Tech transfer or give-and-take? On the history and future of silicon photomultipliers in medical imaging and other domains.

3 Jun 2014, 17:10
Administratiezaal (Beurs van Berlage)


Beurs van Berlage

Oral Technology transfer: 5b) Health and healthcare V.b Health & Bio


Dr Dennis Schaart (Delft University of Technology)


The silicon photomultiplier (SiPM) is a photosensor that can be fabricated in cost-effective CMOS technology while offering high internal gain, fast response, and insensitivity to magnetic fields. The first prototype devices were developed in the late 1990s. Commercial products, including arrays of SiPMs with a total sensitive area of several square cm, became available in the mid-2000’s. The potential of the SiPM as an alternative for the vacuum photomultiplier tube (PMT) in scintillation detectors for nuclear physics, particle physics, medical imaging, and other domains, was quickly recognized by a number of academic and industrial groups worldwide. The high utilization potential of SiPMs, combined with a healthy degree of competition between SiPM developers, has resulted in rapid improvement of their performance, robustness, and availability. Further innovations, such as fully digital implementations of the silicon photomultiplier (dSiPM), have been introduced in the meantime. Today, large-scale application is imminent in the domain of medical imaging, where two of the largest manufacturers of positron emission tomography (PET) devices have just released SiPM-based PET/CT and PET/MRI scanners for clinical use. With a coincidence resolving time (CRT) of ~350 ps FWHM, these systems redefine the state-of-the-art in clinical time-of-flight (TOF) PET imaging. This talk discusses the introduction of SiPMs in PET detector technology as a process of give-and-take with particle physics and other domains, highlights research activities that are expected to further improve PET image quality, and indicates how some of the ongoing developments in TOF-PET(/MRI) instrumentation may be of use to other domains as well.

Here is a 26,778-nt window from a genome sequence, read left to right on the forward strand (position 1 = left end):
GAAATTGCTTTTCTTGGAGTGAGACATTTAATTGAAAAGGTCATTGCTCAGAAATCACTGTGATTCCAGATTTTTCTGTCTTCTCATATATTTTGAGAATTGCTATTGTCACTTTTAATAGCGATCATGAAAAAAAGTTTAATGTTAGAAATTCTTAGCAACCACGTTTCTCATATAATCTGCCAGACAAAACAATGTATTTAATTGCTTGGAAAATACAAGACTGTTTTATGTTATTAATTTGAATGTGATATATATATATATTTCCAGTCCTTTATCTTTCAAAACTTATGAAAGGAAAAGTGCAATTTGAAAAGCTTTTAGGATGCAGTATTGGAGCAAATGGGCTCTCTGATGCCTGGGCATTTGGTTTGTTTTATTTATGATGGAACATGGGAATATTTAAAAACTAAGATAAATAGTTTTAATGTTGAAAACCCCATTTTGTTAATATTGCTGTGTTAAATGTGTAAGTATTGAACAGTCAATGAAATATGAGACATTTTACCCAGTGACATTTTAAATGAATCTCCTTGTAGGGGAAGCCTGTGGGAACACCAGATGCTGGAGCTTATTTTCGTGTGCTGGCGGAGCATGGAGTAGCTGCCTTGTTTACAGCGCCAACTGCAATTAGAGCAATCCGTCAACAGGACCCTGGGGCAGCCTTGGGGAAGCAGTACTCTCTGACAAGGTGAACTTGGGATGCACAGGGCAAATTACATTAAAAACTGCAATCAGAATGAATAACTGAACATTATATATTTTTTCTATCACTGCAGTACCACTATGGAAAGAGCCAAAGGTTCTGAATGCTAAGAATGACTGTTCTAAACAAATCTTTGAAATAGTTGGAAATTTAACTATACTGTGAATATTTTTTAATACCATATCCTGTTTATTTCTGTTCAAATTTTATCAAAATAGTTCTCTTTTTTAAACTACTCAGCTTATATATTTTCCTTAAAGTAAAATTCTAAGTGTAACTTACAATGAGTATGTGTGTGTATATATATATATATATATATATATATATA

Primary author

Dr Dennis Schaart (Delft University of Technology)

Presentation materials